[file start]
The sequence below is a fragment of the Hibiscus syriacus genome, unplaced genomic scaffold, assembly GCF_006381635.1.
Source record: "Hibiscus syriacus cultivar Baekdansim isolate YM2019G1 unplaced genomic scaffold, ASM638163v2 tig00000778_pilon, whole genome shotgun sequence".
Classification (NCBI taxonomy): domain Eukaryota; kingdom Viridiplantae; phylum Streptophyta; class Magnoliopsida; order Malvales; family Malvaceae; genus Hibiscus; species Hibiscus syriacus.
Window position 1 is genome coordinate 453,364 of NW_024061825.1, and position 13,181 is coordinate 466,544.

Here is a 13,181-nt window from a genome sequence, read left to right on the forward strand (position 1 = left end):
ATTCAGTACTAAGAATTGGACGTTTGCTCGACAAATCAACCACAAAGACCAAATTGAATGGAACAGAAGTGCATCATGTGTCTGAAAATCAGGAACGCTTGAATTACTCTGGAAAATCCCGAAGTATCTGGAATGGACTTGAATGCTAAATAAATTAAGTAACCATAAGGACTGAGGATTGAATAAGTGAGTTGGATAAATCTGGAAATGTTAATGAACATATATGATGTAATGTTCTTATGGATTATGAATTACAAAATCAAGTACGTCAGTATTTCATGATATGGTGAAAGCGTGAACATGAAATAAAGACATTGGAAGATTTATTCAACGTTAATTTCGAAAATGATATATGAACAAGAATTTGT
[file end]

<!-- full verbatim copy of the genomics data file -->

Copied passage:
The sequence below is a fragment of the Hibiscus syriacus genome, unplaced genomic scaffold, assembly GCF_006381635.1.
Source record: "Hibiscus syriacus cultivar Baekdansim isolate YM2019G1 unplaced genomic scaffold, ASM638163v2 tig00000778_pilon, whole genome shotgun sequence".
Classification (NCBI taxonomy): domain Eukaryota; kingdom Viridiplantae; phylum Streptophyta; class Magnoliopsida; order Malvales; family Malvaceae; genus Hibiscus; species Hibiscus syriacus.
Window position 1 is genome coordinate 453,364 of NW_024061825.1, and position 13,181 is coordinate 466,544.

Here is a 13,181-nt window from a genome sequence, read left to right on the forward strand (position 1 = left end):
ATTCAGTACTAAGAATTGGACGTTTGCTCGACAAATCAACCACAAAGACCAAATTGAATGGAACAGAAGTGCATCATGTGTCTGAAAATCAGGAACGCTTGAATTACTCTGGAAAATCCCGAAGTATCTGGAATGGACTTGAATGCTAAATAAATTAAGTAACCATAAGGACTGAGGATTGAATAAGTGAGTTGGATAAATCTGGAAATGTTAATGAACATATATGATGTAATGTTCTTATGGATTATGAATTACAAAATCAAGTACGTCAGTATTTCATGATATGGTGAAAGCGTGAACATGAAATAAAGACATTGGAAGATTTATTCAACGTTAATTTCGAAAATGATATATGAACAAGAATTTGT